Joey L.: Absolutely. That interest really helps in portfolio meetings. People don't want to work with somebody who takes just good photos. If I meet a creative director and I'm knowledgeable about what they have on their channel, it's more likely I'm going to get hired for the shoot because I can better represent it.
A lot of photographers shoot things that don't necessarily fit together. You have to remember that although the photography industry seems vast, you have to specialize. You wouldn't go to an ear doctor to get your eyes fixed. I'm very focused on doing projects that interest me and that mean something to me. The things I spend my time on are typically the things I get hired for. That's the sort of stuff I get hired for to re-create on a commercial project. What I do is very research-based.
DPP: Your work in Ethiopia and India has a very warm tone, just the opposite of the movie poster work you did for Twilight, with its steely cool feel.
Joey L.: That's the most visible work I've done so far. Twilight came about because I photographed a friend who's in a band with similar lighting. When I had a meeting at the movie poster company, they were looking through my portfolio, and when they came to that photo, they said, "This is the look we're going for." They wanted to match the lighting vibe—strong backlight and cold tones. I lit it pretty dark, as well, to match the mood of vampires.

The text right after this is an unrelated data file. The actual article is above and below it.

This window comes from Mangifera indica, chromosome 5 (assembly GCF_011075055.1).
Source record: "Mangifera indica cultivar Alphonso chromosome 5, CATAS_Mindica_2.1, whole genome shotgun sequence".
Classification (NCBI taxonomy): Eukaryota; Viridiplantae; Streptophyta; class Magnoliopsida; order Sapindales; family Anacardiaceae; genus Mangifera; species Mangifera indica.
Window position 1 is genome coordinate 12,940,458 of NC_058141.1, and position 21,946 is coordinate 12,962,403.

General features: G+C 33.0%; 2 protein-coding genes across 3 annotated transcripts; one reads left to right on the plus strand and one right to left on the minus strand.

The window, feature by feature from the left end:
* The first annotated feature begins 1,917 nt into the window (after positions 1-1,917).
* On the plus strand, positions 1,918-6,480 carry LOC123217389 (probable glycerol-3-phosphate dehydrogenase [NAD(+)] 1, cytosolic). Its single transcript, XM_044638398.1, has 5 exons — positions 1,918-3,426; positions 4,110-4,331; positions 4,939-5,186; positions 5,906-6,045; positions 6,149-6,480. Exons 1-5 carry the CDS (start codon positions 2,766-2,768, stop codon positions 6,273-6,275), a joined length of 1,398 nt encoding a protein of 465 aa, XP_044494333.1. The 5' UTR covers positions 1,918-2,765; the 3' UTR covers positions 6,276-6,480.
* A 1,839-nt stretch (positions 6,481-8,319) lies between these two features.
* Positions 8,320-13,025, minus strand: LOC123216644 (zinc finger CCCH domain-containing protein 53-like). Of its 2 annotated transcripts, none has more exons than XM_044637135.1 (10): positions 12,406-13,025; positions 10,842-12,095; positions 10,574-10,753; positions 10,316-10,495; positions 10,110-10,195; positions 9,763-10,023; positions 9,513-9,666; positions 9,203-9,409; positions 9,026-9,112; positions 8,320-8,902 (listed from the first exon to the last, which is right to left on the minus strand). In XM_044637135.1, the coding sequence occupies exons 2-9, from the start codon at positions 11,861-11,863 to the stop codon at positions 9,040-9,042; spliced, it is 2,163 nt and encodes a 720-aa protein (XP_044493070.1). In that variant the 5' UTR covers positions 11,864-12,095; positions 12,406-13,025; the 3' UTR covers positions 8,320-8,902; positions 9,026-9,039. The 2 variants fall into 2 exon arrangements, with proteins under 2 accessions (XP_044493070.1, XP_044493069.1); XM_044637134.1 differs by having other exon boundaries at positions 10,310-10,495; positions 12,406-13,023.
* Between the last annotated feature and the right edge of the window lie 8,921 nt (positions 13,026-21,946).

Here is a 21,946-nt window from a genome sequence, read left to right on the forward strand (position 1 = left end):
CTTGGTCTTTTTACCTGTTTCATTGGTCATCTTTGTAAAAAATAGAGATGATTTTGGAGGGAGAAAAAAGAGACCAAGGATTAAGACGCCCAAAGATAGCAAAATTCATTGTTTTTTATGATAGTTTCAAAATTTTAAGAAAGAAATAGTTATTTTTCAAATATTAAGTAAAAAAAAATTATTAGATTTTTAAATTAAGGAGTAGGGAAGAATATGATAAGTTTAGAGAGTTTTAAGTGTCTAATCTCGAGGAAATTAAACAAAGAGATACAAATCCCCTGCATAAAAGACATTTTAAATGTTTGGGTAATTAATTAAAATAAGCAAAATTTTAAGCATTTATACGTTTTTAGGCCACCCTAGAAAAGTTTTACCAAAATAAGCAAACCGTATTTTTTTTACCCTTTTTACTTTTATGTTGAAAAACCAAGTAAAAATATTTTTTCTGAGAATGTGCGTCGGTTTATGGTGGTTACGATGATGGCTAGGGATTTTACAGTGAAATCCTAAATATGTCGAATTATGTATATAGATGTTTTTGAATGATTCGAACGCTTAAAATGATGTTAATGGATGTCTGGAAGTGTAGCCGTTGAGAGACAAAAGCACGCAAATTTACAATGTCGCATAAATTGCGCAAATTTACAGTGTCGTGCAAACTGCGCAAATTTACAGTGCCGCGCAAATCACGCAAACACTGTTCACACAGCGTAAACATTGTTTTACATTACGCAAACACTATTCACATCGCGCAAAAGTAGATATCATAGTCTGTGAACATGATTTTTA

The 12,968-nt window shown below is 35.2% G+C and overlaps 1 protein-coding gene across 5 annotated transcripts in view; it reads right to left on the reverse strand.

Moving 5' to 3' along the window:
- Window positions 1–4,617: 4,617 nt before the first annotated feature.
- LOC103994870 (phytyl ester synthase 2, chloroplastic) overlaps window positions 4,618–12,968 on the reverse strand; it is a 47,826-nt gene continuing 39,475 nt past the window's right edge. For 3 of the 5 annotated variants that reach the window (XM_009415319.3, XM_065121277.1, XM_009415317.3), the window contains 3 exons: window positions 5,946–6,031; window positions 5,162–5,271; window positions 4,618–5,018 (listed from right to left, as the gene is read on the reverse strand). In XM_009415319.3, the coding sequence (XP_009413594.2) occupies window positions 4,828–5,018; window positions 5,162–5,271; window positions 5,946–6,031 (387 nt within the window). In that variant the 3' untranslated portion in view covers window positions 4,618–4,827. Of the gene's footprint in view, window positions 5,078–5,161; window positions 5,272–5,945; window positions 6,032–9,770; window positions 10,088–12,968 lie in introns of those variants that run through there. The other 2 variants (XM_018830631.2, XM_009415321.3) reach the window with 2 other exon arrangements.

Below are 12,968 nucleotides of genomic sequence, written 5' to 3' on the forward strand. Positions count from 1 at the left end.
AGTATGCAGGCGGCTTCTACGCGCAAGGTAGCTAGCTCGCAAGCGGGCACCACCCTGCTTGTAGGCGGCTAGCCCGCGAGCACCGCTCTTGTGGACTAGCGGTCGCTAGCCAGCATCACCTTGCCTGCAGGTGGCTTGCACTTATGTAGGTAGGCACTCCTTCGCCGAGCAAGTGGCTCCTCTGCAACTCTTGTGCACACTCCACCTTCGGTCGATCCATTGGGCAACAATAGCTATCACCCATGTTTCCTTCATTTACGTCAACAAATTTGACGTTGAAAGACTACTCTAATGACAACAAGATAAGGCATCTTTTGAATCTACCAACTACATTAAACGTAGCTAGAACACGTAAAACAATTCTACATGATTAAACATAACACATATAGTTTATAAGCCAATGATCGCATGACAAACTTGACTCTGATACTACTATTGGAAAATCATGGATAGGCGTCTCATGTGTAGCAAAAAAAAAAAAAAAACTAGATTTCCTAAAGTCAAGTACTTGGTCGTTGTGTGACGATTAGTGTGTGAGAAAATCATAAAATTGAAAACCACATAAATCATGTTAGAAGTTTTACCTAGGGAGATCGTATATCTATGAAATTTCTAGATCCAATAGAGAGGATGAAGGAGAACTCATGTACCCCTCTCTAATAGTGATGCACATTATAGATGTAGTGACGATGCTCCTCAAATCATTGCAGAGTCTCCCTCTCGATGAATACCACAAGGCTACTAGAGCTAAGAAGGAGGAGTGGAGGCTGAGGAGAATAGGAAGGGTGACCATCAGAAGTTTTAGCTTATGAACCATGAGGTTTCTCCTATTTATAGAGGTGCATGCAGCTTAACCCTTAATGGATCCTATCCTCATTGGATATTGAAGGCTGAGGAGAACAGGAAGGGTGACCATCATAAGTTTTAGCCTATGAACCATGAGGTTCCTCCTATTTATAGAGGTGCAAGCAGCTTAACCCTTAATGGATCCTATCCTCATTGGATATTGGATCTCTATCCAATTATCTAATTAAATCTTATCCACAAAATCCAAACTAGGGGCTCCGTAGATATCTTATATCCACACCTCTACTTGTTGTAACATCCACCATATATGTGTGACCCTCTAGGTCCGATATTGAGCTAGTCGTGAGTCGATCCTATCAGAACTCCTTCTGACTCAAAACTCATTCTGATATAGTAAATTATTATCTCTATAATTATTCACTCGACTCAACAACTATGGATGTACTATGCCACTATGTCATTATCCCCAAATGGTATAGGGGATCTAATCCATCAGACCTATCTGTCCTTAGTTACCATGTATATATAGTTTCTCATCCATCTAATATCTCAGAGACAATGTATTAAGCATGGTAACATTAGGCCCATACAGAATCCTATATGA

DPP: You often blog about portfolio presentation. Your overseas work and your studio commercial work are part of the same presentation, not an easy thing to do successfully.
Joey L.: I strive for a sense of cohesion in my work. When I first started, it was all over the place. Then, like everyone else, I found out what I really liked doing and what I was good at. Now my commissioned work takes on the vibe of my personal work, and vice versa. I structure my portfolio in an order that when you turn the pages, it doesn't feel like a sudden departure with two different visions.
I like showing hard portfolios. It's physical, it's real—you have to flip through the thing. My paper choice is the 325 gsm Hahnemühle FineArt Baryta. I've always felt like the photograph is complete when it's printed out on paper.
There are a lot of great shooters, but you need business knowledge if you want to make photography a career. I knew I had to approach it this way to keep a roof over my head. One of the most important things I did was to move to New York when I was 19. My agent Bernstein & Andriulli and many of my clients are based here. But, also, the city is full of inspiring people. We all sort of have the same mind-set. New York is full of workaholics. We call it ripping. We want to rip all day, and work and better ourselves. New York attracts those sorts of people. I've met a lot of people who I collaborate with. It's really inspiring to be around people doing similar things. There's a complete vibe here.
To see more of Joey L.'s work, visit his website at www.joeyl.com.
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